When this year's edition of Guitar Camp at Marietta Middle School wraps up on Saturday with a performance at the ColonyFest, Cheyenne Alexander expects plenty of butterflies in her stomach.
"I am so nervous. I can barely sing in front of a lot of people," said the 11-year-old incoming Waterford Elementary School sixth-grader. "I shake. I shake. I just play with stuff, like my shirt or my skirt."
"But she sings really good," interjected Ruth Hartline, an incoming sixth-grader at Marietta Middle School.
Guitar Camp students perform Bon Jovi’s “Livin’ on a Prayer.”
Hartline and Alexander are both attending the weeklong camp led by middle school teacher Mark Doebrich, and while they are learning to play guitar, they're also participating in a new addition to the event - a section especially for singers.
"I've got kids that want to sing," Doebrich said simply when asked about the change.
High Schools That Rock - the group that grew out of the guitar club Doebrich started at the middle school more than a decade ago - has long featured vocalists like Sadie Cavitt, an incoming freshman who credits her experience with the group with helping her get into Marietta High School's Premiere show choir.
EVAN BEVINS The Marietta Times
From left, incoming sixth-graders Ruth Hartline, Allen Caltrider and Cheyenne Alexander, and incoming senior Emilia Jacobs sing Bon Jovi’s “Livin’ on a Prayer” Tuesday during the annual Guitar Camp at Marietta Middle School.
"Everyone is friendly. You get along, like a family," she said.
The annual camp gives students an opportunity for a minimum of five hours a week of practice, as opposed to the once-a-week sessions during the school year. And some students stay for more than one session, as a few guitarists hung around Tuesday to accompany Alexander, Hartline, Cavitt and incoming sixth-grader Allen Caltrider on songs like the Rolling Stones' "You Can't Always Get What You Want" and Carrie Underwood's "Jesus Take the Wheel."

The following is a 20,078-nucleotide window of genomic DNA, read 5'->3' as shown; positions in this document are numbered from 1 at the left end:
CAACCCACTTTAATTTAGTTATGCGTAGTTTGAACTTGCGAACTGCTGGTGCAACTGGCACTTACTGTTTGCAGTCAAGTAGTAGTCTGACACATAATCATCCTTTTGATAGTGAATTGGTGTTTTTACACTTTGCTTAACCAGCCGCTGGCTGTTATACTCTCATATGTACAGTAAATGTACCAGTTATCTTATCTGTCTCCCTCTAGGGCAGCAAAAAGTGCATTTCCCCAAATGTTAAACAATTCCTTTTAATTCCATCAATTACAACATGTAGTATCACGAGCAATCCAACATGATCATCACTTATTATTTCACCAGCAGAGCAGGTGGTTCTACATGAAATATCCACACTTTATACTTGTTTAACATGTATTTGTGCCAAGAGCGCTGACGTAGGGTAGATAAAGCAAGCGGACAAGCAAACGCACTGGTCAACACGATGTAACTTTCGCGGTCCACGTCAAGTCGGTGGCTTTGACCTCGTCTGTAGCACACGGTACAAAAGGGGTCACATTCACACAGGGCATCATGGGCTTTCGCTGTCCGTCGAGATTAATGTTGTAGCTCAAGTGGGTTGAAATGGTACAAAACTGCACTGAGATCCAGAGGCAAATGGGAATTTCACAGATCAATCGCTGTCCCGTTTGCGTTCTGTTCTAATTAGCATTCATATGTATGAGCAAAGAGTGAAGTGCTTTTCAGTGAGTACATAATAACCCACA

The students aren't limited to Marietta Middle School, in terms of age or geography. Three-year veteran Wes Starling, 14, doesn't even live in Ohio - or a nearby part of West Virginia.
Upcoming High Schools That Rock performances
2 p.m. Saturday - ColonyFest in front of the Colony Theatre on Putnam Street.
5 p.m. Friday, July 13 - Opening the live entertainment at the 2012 Riverfront Roar at the Ohio River Levee.
3 p.m. Saturday, July 21 - Sweet Corn Festival in the 300 block of Front Street, Marietta.
Saturday, July 28 - Devola Community Day at the Devola pool and playground.
2 p.m. Sunday, July 29 - Harmar Days, 100 block of Maple Street in Historic Harmar Village.
"I love it up here," said Starling, who lives in Gilbert in southern West Virginia and attends the camp while staying with his grandparents in Chesterhill. "We get to do a lot of good music."
Doebrich said he hopes to provide students with opportunities to play and develop stage presence, as well as just have fun.
"My goal is they have a good time and learn some basics on the guitar," he said, adding he encourages students to take lessons outside the group.
He's been assisted in recent years by Emilia Jacobs, who joined the group in sixth grade and is heading into her senior year. Her experience with High Schools That Rock helped Jacobs decide she wants to become a teacher.
"It's great working with kids," she said. In the camp, "we kind of teach the mechanics of the guitar. We explore new songs that we might not even play at a performance."
The group has plenty of performances lined up for this summer. After the traditional gig at ColonyFest, High Schools That Rock is on the bill for four events in July.
"We play at least once a month every month," Doebrich said. "If there's not a performance, there's no reason to practice. Would you want to practice football when there's not a football game?"